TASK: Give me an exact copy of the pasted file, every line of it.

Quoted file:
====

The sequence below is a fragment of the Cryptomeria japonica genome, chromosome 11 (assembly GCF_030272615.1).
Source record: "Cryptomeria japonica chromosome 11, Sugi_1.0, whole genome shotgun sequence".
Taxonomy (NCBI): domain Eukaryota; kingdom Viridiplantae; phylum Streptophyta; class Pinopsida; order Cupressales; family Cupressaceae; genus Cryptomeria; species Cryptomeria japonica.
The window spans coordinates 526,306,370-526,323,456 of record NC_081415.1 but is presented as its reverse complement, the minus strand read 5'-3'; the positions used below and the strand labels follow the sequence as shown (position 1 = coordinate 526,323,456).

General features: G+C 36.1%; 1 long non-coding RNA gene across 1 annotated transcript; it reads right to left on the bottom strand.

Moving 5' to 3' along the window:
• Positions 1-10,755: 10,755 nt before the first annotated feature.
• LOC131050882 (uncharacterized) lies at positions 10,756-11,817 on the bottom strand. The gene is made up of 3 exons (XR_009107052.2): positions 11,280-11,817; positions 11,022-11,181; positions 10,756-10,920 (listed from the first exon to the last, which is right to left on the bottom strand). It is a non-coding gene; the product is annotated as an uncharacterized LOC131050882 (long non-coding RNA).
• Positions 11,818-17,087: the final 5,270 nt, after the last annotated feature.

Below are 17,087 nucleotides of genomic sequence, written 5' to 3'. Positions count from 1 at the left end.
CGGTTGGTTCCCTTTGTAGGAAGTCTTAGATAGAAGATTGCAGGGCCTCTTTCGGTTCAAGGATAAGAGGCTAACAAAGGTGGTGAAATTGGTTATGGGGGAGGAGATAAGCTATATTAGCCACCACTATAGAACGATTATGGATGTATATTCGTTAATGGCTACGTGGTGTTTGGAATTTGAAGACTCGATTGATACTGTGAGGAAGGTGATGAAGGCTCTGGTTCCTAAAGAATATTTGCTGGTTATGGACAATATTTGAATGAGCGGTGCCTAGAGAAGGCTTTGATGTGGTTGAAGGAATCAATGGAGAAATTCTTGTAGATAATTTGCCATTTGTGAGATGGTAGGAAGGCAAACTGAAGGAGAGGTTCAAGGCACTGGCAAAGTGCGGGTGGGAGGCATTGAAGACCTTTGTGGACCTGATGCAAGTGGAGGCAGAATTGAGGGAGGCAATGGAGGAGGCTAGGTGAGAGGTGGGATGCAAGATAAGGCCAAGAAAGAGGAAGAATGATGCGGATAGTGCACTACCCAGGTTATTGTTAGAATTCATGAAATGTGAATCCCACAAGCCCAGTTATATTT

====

The sequence below is a fragment of the Cryptomeria japonica genome, chromosome 11 (assembly GCF_030272615.1).
Source record: "Cryptomeria japonica chromosome 11, Sugi_1.0, whole genome shotgun sequence".
Taxonomy (NCBI): domain Eukaryota; kingdom Viridiplantae; phylum Streptophyta; class Pinopsida; order Cupressales; family Cupressaceae; genus Cryptomeria; species Cryptomeria japonica.
The window spans coordinates 526,306,370-526,323,456 of record NC_081415.1 but is presented as its reverse complement, the minus strand read 5'-3'; the positions used below and the strand labels follow the sequence as shown (position 1 = coordinate 526,323,456).

General features: G+C 36.1%; 1 long non-coding RNA gene across 1 annotated transcript; it reads right to left on the bottom strand.

Moving 5' to 3' along the window:
• Positions 1-10,755: 10,755 nt before the first annotated feature.
• LOC131050882 (uncharacterized) lies at positions 10,756-11,817 on the bottom strand. The gene is made up of 3 exons (XR_009107052.2): positions 11,280-11,817; positions 11,022-11,181; positions 10,756-10,920 (listed from the first exon to the last, which is right to left on the bottom strand). It is a non-coding gene; the product is annotated as an uncharacterized LOC131050882 (long non-coding RNA).
• Positions 11,818-17,087: the final 5,270 nt, after the last annotated feature.

Below are 17,087 nucleotides of genomic sequence, written 5' to 3'. Positions count from 1 at the left end.
CGGTTGGTTCCCTTTGTAGGAAGTCTTAGATAGAAGATTGCAGGGCCTCTTTCGGTTCAAGGATAAGAGGCTAACAAAGGTGGTGAAATTGGTTATGGGGGAGGAGATAAGCTATATTAGCCACCACTATAGAACGATTATGGATGTATATTCGTTAATGGCTACGTGGTGTTTGGAATTTGAAGACTCGATTGATACTGTGAGGAAGGTGATGAAGGCTCTGGTTCCTAAAGAATATTTGCTGGTTATGGACAATATTTGAATGAGCGGTGCCTAGAGAAGGCTTTGATGTGGTTGAAGGAATCAATGGAGAAATTCTTGTAGATAATTTGCCATTTGTGAGATGGTAGGAAGGCAAACTGAAGGAGAGGTTCAAGGCACTGGCAAAGTGCGGGTGGGAGGCATTGAAGACCTTTGTGGACCTGATGCAAGTGGAGGCAGAATTGAGGGAGGCAATGGAGGAGGCTAGGTGAGAGGTGGGATGCAAGATAAGGCCAAGAAAGAGGAAGAATGATGCGGATAGTGCACTACCCAGGTTATTGTTAGAATTCATGAAATGTGAATCCCACAAGCCCAGTTATATTT